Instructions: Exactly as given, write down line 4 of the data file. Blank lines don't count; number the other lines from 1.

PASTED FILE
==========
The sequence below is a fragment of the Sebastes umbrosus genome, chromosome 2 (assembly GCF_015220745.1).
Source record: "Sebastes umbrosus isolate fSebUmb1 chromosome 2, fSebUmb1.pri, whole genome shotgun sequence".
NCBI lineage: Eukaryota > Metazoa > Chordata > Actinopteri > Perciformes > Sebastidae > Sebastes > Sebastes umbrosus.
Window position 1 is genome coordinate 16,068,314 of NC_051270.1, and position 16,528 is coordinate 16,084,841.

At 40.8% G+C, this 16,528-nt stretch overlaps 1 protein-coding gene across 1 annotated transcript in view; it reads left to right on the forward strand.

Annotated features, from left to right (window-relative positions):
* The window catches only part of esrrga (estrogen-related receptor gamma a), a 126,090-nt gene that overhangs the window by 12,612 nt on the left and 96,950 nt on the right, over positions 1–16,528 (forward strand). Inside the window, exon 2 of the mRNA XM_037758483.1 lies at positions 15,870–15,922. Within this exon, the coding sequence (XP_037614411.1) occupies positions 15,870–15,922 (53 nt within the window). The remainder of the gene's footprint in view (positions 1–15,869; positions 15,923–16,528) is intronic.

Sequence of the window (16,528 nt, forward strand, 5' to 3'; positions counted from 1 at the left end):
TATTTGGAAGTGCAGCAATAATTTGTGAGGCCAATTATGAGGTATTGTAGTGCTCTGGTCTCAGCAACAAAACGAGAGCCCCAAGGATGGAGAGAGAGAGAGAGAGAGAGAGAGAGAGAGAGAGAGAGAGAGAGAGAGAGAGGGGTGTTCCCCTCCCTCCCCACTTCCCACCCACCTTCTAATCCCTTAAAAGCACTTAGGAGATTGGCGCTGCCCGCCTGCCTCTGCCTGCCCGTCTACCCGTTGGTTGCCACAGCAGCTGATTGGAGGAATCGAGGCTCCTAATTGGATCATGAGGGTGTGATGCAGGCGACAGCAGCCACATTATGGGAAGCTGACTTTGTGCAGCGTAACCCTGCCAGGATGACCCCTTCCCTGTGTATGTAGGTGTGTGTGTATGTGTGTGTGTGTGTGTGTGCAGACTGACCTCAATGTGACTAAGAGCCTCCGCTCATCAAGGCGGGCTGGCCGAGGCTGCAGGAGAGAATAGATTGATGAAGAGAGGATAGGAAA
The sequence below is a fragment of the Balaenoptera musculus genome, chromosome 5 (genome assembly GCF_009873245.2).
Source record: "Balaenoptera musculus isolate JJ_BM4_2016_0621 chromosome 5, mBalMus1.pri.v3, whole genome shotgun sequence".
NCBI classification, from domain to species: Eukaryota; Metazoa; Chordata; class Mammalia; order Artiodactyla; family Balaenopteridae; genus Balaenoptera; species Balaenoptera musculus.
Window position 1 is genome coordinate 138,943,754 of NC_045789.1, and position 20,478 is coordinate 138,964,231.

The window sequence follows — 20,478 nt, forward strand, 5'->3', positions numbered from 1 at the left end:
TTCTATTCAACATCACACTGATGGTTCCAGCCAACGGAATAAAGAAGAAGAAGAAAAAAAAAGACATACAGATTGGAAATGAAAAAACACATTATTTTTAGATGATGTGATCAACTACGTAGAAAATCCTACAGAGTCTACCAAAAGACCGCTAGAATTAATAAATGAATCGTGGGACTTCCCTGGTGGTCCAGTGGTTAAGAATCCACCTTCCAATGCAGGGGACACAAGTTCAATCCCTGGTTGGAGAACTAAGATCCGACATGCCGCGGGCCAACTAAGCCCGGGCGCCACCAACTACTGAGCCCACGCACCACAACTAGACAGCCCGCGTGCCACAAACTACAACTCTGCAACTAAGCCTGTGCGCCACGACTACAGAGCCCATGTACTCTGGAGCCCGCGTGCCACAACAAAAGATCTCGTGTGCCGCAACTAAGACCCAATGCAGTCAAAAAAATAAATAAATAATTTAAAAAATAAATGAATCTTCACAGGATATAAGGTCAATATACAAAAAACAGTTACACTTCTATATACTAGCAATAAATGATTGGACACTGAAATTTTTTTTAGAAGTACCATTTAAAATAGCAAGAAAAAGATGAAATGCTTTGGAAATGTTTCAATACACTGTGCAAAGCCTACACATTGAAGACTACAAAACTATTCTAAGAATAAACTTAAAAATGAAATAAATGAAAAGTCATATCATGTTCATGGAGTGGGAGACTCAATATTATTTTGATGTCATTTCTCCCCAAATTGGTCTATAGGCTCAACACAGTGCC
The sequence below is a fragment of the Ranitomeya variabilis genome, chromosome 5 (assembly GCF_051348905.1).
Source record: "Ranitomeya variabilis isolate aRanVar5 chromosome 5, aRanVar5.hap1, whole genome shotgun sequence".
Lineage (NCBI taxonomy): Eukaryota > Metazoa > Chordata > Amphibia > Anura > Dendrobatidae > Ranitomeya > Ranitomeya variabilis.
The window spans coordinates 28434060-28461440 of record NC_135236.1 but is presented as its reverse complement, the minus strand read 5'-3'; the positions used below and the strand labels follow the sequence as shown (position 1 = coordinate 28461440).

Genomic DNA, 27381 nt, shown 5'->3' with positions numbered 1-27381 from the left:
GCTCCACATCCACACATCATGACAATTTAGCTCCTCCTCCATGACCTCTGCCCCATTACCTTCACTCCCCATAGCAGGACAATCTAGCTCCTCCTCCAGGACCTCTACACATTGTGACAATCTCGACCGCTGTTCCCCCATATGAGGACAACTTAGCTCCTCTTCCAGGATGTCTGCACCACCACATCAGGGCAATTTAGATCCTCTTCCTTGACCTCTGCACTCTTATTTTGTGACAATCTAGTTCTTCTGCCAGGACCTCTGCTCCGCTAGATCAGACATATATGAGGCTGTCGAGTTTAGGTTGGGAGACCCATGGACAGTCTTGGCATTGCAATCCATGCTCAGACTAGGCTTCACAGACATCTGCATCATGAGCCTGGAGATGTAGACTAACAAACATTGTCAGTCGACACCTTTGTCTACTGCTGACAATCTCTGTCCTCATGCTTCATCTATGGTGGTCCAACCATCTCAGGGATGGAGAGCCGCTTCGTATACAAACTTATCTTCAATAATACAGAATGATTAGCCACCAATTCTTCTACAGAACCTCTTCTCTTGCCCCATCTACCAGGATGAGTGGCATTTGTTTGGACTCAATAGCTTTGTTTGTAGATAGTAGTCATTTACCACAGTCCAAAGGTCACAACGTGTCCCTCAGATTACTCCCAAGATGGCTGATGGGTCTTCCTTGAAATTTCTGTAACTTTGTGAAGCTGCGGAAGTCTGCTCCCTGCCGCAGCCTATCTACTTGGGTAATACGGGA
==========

Window position 1 is genome coordinate 16,068,314 of NC_051270.1, and position 16,528 is coordinate 16,084,841.